Major Security Flaws in Mailcow: Inside the XSS and Path Traversal Exploits (CVE-2024-31204 and CVE-2024-30270)

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Mailcow’s XSS and file overwrite vulnerabilities allow attackers to inject code, hijack sessions, and execute commands, highlighting critical security risks.


This analysis thoroughly examines the vulnerabilities within Mailcow’s codebase, particularly focusing on CVE-2024-31204 (XSS) and CVE-2024-30270 (path traversal). The report not only identifies these vulnerabilities but also provides detailed technical insights, impact evaluations, effective mitigation strategies, and actionable recommendations to strengthen Mailcow’s security posture.

An Introduction to Mailcow

Mailcow is a robust open-source mail server software suite designed to provide a comprehensive email hosting solution. Its feature-rich components include essential elements such as the Postfix mail transfer agent, Dovecot IMAP/POP3 server, ClamAV antivirus, and SpamAssassin spam filter, among others. 

With its resilient and adaptable framework, Mailcow caters to both organizations and individuals, gaining significant traction among those aiming to efficiently establish and manage their email infrastructure.

Details of the Vulnerabilities

CVE-2024-31204: XSS in the Admin Panel

This vulnerability arises from inadequate input sanitization within Mailcow’s admin panel, specifically in the jQuery-based notification library. The flaw allows attackers to inject malicious JavaScript payloads by manipulating API error messages, potentially leading to unauthorized code execution. 

The vulnerability stems from the absence of an HTML entity escaping in Mailcow’s jQuery-based notification library. When API errors occur and are displayed in the admin panel, the lack of proper sanitization enables attackers to inject JavaScript payloads. Successful exploitation allows attackers to execute arbitrary code within the admin panel, potentially compromising sensitive data and system integrity.

Attack Scenario:

An attacker crafts a malicious email embedded with a CSS background image loaded from a remote URL. This image points to the API endpoint with an XSS payload in the query parameter, triggering code execution when viewed by an admin user in the panel.

CVE-2024-30270: Arbitrary File Overwrite

This vulnerability stems from insufficient input validation in the rspamd_maps function, allowing attackers to overwrite arbitrary files on the server. Attackers can leverage this vulnerability to manipulate file paths and execute arbitrary commands, posing a substantial risk of complete system compromise. 

The vulnerability originates from inadequate input validation within Mailcow’s rspamd_maps function, enabling attackers to construct a file path using manipulated user input and overwrite files with malicious content. Successful exploitation grants attackers unauthorized access to critical system files, potentially resulting in data leakage, unauthorized system modifications, and additional avenues for exploitation.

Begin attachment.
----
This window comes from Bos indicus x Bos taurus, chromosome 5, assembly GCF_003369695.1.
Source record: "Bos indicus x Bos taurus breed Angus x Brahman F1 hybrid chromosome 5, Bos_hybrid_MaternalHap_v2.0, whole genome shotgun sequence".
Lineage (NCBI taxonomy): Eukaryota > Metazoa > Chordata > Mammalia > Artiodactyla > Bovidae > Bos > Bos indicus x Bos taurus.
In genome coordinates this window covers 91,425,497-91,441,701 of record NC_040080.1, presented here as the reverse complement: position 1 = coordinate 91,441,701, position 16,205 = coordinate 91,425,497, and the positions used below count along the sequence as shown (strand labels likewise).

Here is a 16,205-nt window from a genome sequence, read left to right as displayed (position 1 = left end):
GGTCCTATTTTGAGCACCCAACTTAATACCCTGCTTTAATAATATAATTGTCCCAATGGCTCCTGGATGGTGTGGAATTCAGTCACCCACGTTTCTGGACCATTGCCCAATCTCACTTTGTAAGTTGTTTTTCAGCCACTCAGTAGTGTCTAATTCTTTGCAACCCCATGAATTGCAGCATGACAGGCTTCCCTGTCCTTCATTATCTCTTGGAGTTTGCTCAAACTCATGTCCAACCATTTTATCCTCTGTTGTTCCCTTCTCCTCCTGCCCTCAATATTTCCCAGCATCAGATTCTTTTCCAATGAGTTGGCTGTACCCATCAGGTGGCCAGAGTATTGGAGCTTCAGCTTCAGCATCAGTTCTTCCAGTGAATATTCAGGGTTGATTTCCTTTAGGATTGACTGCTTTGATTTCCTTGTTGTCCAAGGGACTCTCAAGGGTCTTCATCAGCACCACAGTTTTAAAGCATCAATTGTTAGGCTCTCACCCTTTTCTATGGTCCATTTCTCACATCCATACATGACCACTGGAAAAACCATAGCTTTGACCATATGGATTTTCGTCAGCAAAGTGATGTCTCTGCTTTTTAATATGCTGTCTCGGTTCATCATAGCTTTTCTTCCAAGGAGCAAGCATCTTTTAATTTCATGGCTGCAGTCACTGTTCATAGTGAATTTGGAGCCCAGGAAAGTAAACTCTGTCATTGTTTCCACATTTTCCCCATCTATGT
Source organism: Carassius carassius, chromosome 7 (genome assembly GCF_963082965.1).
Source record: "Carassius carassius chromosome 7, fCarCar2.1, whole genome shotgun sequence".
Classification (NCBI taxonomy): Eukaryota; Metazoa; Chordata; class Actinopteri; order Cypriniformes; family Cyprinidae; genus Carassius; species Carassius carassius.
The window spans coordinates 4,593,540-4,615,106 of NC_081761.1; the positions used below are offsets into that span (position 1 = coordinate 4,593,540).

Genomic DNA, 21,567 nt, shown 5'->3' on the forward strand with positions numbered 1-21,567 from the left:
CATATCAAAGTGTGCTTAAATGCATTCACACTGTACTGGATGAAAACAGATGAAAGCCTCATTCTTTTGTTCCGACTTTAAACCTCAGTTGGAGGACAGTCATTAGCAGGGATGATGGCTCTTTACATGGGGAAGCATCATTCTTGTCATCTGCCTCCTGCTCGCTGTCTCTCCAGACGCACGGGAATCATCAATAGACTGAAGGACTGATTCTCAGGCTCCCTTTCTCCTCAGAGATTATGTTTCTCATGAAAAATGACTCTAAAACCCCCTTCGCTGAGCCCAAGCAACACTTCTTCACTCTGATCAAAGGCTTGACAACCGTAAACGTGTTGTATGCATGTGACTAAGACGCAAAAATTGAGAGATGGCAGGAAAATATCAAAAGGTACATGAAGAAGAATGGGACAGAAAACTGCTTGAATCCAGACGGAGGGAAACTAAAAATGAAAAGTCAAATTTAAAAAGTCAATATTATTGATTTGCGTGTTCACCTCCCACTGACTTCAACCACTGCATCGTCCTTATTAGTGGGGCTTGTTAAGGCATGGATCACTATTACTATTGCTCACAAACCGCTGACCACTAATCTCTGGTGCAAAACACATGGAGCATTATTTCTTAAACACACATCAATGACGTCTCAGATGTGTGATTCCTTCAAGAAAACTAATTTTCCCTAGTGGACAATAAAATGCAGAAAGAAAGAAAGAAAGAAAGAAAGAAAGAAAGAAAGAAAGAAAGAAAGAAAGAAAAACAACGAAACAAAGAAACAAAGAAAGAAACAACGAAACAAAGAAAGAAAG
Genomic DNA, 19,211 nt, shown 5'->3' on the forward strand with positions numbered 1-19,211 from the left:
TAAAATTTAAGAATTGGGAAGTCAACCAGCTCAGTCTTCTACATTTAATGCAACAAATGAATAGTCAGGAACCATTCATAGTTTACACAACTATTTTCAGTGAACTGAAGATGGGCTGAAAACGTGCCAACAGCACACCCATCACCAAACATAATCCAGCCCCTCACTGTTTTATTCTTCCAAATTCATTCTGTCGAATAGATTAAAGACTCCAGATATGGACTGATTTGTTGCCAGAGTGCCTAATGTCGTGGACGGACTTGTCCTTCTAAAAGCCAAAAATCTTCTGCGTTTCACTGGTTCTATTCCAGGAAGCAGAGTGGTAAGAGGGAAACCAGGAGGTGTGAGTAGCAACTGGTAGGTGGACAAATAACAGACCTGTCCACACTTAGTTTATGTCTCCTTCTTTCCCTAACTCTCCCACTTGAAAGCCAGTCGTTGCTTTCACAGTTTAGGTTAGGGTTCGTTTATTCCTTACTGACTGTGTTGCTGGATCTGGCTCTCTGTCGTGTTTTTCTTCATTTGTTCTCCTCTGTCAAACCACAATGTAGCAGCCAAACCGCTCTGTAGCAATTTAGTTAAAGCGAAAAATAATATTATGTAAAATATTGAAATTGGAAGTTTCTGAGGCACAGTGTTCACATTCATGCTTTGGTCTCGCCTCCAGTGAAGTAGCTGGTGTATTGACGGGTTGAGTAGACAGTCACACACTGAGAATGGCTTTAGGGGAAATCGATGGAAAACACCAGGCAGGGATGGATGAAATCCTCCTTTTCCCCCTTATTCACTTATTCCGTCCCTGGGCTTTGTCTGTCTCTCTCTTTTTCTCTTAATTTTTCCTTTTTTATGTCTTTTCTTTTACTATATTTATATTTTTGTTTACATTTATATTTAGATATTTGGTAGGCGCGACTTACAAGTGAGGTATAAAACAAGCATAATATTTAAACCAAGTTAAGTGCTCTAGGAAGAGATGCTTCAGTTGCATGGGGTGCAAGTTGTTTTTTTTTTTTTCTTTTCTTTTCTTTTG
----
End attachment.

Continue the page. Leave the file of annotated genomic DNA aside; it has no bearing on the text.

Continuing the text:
By addressing these vulnerabilities comprehensively and implementing recommended security measures, Mailcow can significantly enhance its resilience against potential threats and safeguard its users’ data and systems effectively.

Attack Scenario:

Attackers exploit the path traversal vulnerability by providing crafted input to the rspamd_maps function, enabling them to traverse directories and overwrite critical files.

Proof of Concept

Lab Setup

To set up this lab, we used Ubuntu 20.04.6 LTS in VMware Workstation Pro 17. Setting up Mailcow can be a complicated process, so we created an automation script in Bash that is compatible with all Linux distributions.

 Check if running as root
if [[ $EUID -ne 0 ]]; then
   echo "This script must be run as root"
   exit 1
 Check if Docker and Docker Compose are installed
docker -v >/dev/null 2>&1
docker-compose -v >/dev/null 2>&1
 Install Docker if not already installed
if [ $DOCKER_INSTALLED -ne 0 ]; then
    echo "Installing Docker..."
    curl -fsSL | CHANNEL=stable sh
    systemctl enable --now docker
    echo "Docker installed successfully!"
    echo "Docker is already installed"
 Install Docker Compose if not already installed
if [ $DOCKER_COMPOSE_INSTALLED -ne 0 ]; then
    echo "Installing Docker Compose..."
    LATEST_COMPOSE=$(curl -Ls -w %{url_effective} -o /dev/null && LATEST_COMPOSE=${LATEST_COMPOSE/}
    curl -L$LATEST_COMPOSE/docker-compose-$(uname -s)-$(uname -m) -o /usr/local/bin/docker-compose
    chmod +x /usr/local/bin/docker-compose
    echo "Docker Compose installed successfully!"
    echo "Docker Compose is already installed"
 Download and unzip specific version of Mailcow
echo "Downloading Mailcow version 2024-02..."
cd /opt
if [ ! -d "mailcow-dockerized" ]; then
    curl -L -o
    mv mailcow-dockerized-2024-02 mailcow-dockerized
cd mailcow-dockerized
 Generate configuration file
echo "Generating configuration file..."
echo "Configuration file generated successfully!"
 Start mailcow
echo "Starting mailcow..."
docker compose pull
docker compose up -d
echo "Mailcow version 2024-02 started successfully!"


  • Save the script to a file, e.g.,
  • Make the script executable: chmod +x
  • Run the script as root: sudo ./

Once done, you can access Mailcow on your pre-configured IP, such as localhost, using your browser. Log in to Mailcow with the default credentials:

Username: admin
Password: moohoo

Configure SOGO and connect the example domain. After configuration, you will be able to log in to your SOGO account. Once completed, you can copy the URL and use it in an exploit.


To exploit this vulnerability, we created an exploit script. The details are as follows:

This script is designed to exploit vulnerabilities in a Mailcow instance using Cross-Site Scripting (XSS) and Remote Code Execution (RCE). The script aims to:

  • Inject an XSS payload into the Mailcow web interface.
  • Use the XSS payload to execute unauthorized actions.
  • Achieve RCE by overwriting a server template and executing commands.


1. Python 3: Ensure Python 3 is installed on your machine. You can download it from the official website.

2. Requests Library: Install the requests library if it’s not already installed. You can do this by running: pip install requests

3. Target Mailcow Instance: You need access to a Mailcow instance where you have identified a potential XSS vulnerability.

Steps to Use the Script

1. Download the Script: Save the provided script in a Python file, e.g.,